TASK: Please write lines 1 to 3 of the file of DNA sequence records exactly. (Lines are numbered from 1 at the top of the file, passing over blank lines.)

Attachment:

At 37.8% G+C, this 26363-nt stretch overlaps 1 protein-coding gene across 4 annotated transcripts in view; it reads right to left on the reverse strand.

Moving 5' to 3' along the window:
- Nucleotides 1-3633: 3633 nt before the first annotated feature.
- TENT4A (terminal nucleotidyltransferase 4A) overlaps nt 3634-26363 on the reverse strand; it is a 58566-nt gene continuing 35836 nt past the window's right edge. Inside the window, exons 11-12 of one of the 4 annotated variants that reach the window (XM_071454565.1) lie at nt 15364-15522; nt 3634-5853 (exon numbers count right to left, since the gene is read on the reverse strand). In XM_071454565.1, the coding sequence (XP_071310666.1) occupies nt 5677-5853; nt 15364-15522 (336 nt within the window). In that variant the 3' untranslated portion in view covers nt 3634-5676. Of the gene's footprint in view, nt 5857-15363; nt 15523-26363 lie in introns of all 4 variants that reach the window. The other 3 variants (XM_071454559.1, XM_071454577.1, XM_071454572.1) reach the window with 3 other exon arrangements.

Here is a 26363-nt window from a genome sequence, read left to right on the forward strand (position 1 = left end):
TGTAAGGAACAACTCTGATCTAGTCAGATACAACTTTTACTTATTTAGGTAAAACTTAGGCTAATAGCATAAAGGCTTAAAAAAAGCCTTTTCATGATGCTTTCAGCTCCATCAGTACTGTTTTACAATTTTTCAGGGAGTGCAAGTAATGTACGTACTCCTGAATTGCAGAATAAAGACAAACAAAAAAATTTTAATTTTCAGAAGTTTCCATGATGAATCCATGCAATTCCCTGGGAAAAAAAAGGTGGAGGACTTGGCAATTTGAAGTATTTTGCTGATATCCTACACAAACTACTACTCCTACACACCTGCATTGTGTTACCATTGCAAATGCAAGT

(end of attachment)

At 37.8% G+C, this 26363-nt stretch overlaps 1 protein-coding gene across 4 annotated transcripts in view; it reads right to left on the reverse strand.

Moving 5' to 3' along the window:
- Nucleotides 1-3633: 3633 nt before the first annotated feature.